Clinical correlates and prognostic significance of type A behavior and silent myocardial ischemia on the treadmill.
Journal Article (Journal Article)
Type A patients with coronary artery disease (CAD) tend to ignore or underreport symptoms, especially during challenging tasks such as the treadmill exercise test. To determine whether type A CAD patients might be more likely than type B patients to have silent ischemia during exercise and consequently a worse prognosis, 403 patients with stable CAD who had significant coronary disease on angiography, a positive Bruce protocol treadmill test and a structured interview to assess type A behavior were studied. Median follow-up time was 6 years. Type A patients were more likely to experience silent ischemia during exercise than were type B patients (35 vs 25%, p = 0.05). Patients with silent ischemia during exercise had a history of fewer anginal episodes/week, and type A patients with silent ischemia were less likely to have had a history of typical angina. However, using the Cox model, there were no significant differences in survival between type A patients and B patients with silent ischemia (4-year survival 86 vs 79%, p = 0.44) and no significant differences in survival between type A patients with silent ischemia and type A patients with symptomatic ischemia (6-year survival 86 vs 80%, p = 0.59). Similar results were obtained for infarction-free survival. Type A patients are more likely than type B patients to have silent ischemia during exercise, but long-term survival is not affected.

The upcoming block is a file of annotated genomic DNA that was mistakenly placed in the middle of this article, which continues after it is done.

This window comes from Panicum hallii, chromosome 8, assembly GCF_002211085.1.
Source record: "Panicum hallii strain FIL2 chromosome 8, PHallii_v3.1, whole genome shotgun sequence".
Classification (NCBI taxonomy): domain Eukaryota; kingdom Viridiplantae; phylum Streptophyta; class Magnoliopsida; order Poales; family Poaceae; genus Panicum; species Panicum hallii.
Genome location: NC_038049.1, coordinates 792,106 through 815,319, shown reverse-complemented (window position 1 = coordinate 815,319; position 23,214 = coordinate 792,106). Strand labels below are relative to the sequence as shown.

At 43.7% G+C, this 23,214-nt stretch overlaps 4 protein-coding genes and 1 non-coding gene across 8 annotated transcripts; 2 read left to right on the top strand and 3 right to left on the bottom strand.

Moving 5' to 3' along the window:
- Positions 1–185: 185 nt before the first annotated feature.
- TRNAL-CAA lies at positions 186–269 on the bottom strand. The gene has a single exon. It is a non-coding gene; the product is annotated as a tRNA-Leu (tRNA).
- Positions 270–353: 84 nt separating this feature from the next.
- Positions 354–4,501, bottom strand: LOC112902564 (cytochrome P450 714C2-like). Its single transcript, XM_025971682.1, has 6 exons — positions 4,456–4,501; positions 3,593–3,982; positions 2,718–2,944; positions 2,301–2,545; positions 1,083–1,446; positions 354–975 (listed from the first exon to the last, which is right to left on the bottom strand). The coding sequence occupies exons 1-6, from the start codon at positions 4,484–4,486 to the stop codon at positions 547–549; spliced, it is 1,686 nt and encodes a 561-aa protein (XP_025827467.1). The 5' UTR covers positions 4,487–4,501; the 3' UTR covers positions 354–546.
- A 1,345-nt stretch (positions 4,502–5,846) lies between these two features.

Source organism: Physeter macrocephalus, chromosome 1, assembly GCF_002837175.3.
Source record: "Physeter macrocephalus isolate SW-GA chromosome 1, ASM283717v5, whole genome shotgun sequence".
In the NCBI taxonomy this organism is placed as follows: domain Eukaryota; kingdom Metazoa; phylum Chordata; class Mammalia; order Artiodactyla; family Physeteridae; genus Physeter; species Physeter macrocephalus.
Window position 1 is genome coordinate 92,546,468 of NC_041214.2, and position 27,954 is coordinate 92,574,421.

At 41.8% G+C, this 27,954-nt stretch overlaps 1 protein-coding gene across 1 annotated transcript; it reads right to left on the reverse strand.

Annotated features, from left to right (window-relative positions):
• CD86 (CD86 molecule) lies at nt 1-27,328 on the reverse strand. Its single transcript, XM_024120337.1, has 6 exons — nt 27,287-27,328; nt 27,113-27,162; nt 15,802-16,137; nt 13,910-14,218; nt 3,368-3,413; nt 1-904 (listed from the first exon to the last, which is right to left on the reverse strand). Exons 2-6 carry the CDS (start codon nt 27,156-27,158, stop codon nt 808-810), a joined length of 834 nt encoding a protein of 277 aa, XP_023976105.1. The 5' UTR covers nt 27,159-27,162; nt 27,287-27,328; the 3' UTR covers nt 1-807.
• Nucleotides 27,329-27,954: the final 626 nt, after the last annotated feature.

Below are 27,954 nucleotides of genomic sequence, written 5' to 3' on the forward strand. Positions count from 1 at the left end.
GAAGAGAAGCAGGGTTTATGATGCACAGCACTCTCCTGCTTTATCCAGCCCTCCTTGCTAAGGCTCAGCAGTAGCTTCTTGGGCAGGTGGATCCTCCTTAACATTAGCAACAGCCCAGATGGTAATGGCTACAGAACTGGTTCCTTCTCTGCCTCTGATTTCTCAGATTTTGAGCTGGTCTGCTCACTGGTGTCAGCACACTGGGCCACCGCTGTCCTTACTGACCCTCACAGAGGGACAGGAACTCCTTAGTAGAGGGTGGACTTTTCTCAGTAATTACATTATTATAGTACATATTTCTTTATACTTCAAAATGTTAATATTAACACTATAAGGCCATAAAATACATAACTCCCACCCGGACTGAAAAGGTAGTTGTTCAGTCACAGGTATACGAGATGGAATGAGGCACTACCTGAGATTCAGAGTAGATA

- Siegel, WC; Mark, DB; Hlatky, MA; Harrell, FE; Pryor, DB; Barefoot, JC; Williams, RB
- December 1, 1989
Volume / Issue
- 64 / 19
Start / End Page
- 1280 - 1283
International Standard Serial Number (ISSN)
Digital Object Identifier (DOI)
- United States